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  • Proposed US PV Tour

    You can read the press release on my website: http://polevaultpower.com/forum/viewtop ... =2&t=16609 I also forwarded it to gh to post on the front page here.

    It's very outside the box. This wouldn't be a track and field thing, none of the marks would count because it wouldn't be a traditional PV format. The analogy I heard is that this is like the Ice Capades were to ice skating.

    It's a team format. I might butcher this slightly, but I think there are 6 athletes to a team (maybe 4 men, 2 women), each athlete gets a certain number of jumps, they pick the height of the bar. The top however many jumps for each athlete count (say 4 of 6) and the top 4 athletes on each team count (maybe 3 men and 1 woman).

    The teams are seeded evenly, so at each meet any team has a shot at winning it. There is one day for prelims and a day for finals (back to back days).

    The whole setup is portable, there is a stage for the PV runway(s) and Pit(s) (I can't remember if they had more than one pit, I had to miss part of the presentation because I was coaching at the same time) and there are portable stands. It would setup in the parking lot of major retailers (like Target or Wal-Mart). They're talking about 4,000 spectators per event.

    The money in it for the athletes is good. They would make a minimum amount per event and have their travel covered, plus they would get health care insurance and such. It's good enough money that they're all willing to stay home from the European circuit in the summer. The Tour would not conflict with USAs or other major US meets. The proposed start is in May and it would run through the summer.

    I apologize in advance for any details I butchered. I am not officially affiliated with the Tour, but I got to hear a lot about it this weekend and I wanted to pass along the press release.

    Now that they have the athletes on board (and all of the elite pole vaulters in the US are on board) they are in final talks with the major sponsor. So we should know within the next month or two if it's a go. To us, it's a lot of money, over a million dollars to pull the whole thing off, but to a giant corporation, it is not that much compared to other sports sponsorships.

  • #2
    Its thinking like this that can save our sport. Now if the IAAF would just be able to cogitate w/ a little more openmindedness on new ideas, it might have a chance. IMHO, if this group is using IAAF spec equipment, including the runway materials & setup, & is officiated by certified officials, who gives a freak whether it is a "traditional setup". Count the marks and do this sort of thing w/ all other events too.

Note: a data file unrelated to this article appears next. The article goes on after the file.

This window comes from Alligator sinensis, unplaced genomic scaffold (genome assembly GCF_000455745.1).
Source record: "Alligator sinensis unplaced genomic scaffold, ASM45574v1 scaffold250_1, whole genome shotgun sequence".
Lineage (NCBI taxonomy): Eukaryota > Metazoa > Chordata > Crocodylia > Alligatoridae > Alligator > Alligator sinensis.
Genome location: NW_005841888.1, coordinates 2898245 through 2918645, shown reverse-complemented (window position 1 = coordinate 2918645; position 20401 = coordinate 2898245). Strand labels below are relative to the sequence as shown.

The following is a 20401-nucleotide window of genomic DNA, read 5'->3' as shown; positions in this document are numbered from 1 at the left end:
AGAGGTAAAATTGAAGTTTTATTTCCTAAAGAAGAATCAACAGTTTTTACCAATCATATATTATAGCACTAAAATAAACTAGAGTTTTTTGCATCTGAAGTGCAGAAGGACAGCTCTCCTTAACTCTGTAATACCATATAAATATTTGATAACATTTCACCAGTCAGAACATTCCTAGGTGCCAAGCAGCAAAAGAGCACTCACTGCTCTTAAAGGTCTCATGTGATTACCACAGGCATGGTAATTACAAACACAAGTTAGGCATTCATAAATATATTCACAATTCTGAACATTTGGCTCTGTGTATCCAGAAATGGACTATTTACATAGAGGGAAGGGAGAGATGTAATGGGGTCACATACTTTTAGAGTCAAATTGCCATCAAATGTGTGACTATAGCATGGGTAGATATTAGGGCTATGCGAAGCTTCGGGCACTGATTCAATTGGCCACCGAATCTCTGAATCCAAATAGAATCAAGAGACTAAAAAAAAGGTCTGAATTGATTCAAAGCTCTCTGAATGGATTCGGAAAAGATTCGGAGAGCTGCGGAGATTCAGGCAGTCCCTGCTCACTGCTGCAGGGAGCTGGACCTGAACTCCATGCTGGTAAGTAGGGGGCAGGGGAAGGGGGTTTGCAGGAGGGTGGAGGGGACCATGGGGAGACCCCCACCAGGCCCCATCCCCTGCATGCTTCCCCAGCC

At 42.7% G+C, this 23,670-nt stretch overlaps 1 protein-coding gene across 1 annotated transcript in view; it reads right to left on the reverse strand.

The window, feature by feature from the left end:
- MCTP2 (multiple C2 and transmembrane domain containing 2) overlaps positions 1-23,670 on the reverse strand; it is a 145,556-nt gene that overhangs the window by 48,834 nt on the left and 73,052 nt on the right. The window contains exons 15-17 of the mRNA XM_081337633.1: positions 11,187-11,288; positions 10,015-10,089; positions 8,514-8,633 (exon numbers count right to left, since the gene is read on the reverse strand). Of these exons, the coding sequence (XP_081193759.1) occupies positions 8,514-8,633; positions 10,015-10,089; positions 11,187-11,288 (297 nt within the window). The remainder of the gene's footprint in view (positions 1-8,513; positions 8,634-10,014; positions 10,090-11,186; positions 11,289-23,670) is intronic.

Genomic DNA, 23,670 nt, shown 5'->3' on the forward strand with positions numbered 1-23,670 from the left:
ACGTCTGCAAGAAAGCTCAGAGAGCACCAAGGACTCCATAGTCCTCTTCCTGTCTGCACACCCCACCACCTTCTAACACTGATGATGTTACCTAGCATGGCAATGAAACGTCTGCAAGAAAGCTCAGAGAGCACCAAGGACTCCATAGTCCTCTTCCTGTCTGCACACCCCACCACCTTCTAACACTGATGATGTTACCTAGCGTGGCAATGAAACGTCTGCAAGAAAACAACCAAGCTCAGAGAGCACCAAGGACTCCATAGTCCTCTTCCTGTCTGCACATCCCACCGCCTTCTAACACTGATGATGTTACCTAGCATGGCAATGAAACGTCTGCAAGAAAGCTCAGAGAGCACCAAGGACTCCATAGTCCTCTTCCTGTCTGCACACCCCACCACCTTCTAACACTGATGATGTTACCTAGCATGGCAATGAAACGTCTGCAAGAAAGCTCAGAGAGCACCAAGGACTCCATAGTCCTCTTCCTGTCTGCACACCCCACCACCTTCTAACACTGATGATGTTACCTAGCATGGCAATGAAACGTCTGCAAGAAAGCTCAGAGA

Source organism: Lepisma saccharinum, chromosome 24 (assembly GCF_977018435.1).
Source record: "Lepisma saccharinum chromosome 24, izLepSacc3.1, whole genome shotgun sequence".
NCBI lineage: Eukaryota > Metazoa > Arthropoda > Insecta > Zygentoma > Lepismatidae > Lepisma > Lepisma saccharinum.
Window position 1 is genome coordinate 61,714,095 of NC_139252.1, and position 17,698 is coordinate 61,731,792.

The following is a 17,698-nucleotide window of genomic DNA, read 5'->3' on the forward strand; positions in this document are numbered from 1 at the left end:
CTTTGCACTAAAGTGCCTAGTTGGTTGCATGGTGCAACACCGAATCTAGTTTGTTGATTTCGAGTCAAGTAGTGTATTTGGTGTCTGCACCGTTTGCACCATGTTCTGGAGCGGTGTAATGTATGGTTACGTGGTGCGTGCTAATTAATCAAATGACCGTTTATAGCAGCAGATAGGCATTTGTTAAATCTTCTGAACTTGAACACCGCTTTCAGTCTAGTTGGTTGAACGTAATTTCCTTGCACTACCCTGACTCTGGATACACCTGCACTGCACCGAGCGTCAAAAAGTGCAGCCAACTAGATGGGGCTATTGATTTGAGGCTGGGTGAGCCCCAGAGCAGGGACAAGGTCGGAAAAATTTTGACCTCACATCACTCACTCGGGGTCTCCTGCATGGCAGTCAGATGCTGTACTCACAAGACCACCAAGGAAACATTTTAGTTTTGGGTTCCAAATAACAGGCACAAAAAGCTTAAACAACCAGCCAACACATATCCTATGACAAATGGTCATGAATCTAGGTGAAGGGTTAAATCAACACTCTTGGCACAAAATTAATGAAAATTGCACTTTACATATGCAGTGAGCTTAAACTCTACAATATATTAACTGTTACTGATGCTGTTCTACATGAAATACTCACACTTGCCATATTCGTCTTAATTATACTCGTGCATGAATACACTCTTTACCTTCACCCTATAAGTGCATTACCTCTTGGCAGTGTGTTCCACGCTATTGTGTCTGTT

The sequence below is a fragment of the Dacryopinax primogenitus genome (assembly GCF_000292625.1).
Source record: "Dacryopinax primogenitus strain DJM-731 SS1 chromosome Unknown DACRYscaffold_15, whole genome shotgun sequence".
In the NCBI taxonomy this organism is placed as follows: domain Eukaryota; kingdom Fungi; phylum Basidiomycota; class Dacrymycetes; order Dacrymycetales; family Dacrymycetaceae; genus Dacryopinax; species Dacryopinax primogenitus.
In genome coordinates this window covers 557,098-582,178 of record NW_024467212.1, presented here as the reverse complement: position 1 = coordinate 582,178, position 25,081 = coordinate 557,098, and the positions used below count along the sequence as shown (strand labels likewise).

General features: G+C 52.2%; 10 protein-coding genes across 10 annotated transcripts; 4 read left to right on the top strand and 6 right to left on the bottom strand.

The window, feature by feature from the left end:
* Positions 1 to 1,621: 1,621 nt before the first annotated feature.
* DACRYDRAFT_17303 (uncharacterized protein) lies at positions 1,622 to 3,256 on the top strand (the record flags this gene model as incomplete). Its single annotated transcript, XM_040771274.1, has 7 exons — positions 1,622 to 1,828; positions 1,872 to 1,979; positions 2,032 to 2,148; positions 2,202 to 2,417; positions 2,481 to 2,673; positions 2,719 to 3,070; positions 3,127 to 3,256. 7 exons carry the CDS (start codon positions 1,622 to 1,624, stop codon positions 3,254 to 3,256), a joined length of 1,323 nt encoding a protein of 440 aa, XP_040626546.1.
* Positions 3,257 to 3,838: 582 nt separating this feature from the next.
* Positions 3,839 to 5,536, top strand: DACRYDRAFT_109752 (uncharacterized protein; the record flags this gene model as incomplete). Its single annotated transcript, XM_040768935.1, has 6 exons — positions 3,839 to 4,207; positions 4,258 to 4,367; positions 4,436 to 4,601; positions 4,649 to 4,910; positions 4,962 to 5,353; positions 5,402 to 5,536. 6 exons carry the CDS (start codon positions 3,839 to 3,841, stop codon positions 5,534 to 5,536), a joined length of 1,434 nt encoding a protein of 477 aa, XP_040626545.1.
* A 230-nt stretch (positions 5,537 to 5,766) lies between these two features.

Not holding my breath on this happening in my lifetime...

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    • #3
      Originally posted by MJR
      Its thinking like this that can save our sport. Now if the IAAF would just be able to cogitate w/ a little more openmindedness on new ideas, it might have a chance. IMHO, if this group is using IAAF spec equipment, including the runway materials & setup, & is officiated by certified officials, who gives a freak whether it is a "traditional setup". Count the marks and do this sort of thing w/ all other events too.

      Not holding my breath on this happening in my lifetime...
      It won't be run like a normal competition. Each competitor will take 4-6 jumps and choose the height of the bar (it could go up and down).

      The runway will be normal, I don't think any of the athletes would want to mess with downhill or excessively sprung runways because that would mess them up for normal meets.

      There was discussion about trying to have a legit pole vault competition for the elites at some of the meets after team competition. At the very least, each venue will likely have lots of normal competitions for local athletes between the prelims and finals of the main event.

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      • #4
        Originally posted by MJR
        Its thinking like this that can save our sport. Now if the IAAF would just be able to cogitate w/ a little more openmindedness on new ideas, it might have a chance. .....
        I'd be curious to see your list of "IAAF close-mindedness on new ideas." They've certainly spent no end of time tasking people to find ways to promote the sport, although obviously not to your satisfaction. What radical (or even non-radical) proposals have they turned down?

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        • #5
          Originally posted by gh
          Originally posted by MJR
          Its thinking like this that can save our sport. Now if the IAAF would just be able to cogitate w/ a little more openmindedness on new ideas, it might have a chance. .....
          I'd be curious to see your list of "IAAF close-mindedness on new ideas." They've certainly spent no end of time tasking people to find ways to promote the sport, although obviously not to your satisfaction. What radical (or even non-radical) proposals have they turned down?
          Their strict limitations on what athletes can wear on their uniforms has certainly not helped anyone :?

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          • #6
            Originally posted by polevaultpower
            Their strict limitations on what athletes can wear on their uniforms has certainly not helped anyone :?
            Their denial of some of the best athletes in the world into the World Championships (and don't lay it on the bloc voting of the minor nations of the federation. They could make a AA-standard or something to get ALL the good Keniopian distance runners or USAmaicans into the sprints).

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            • #7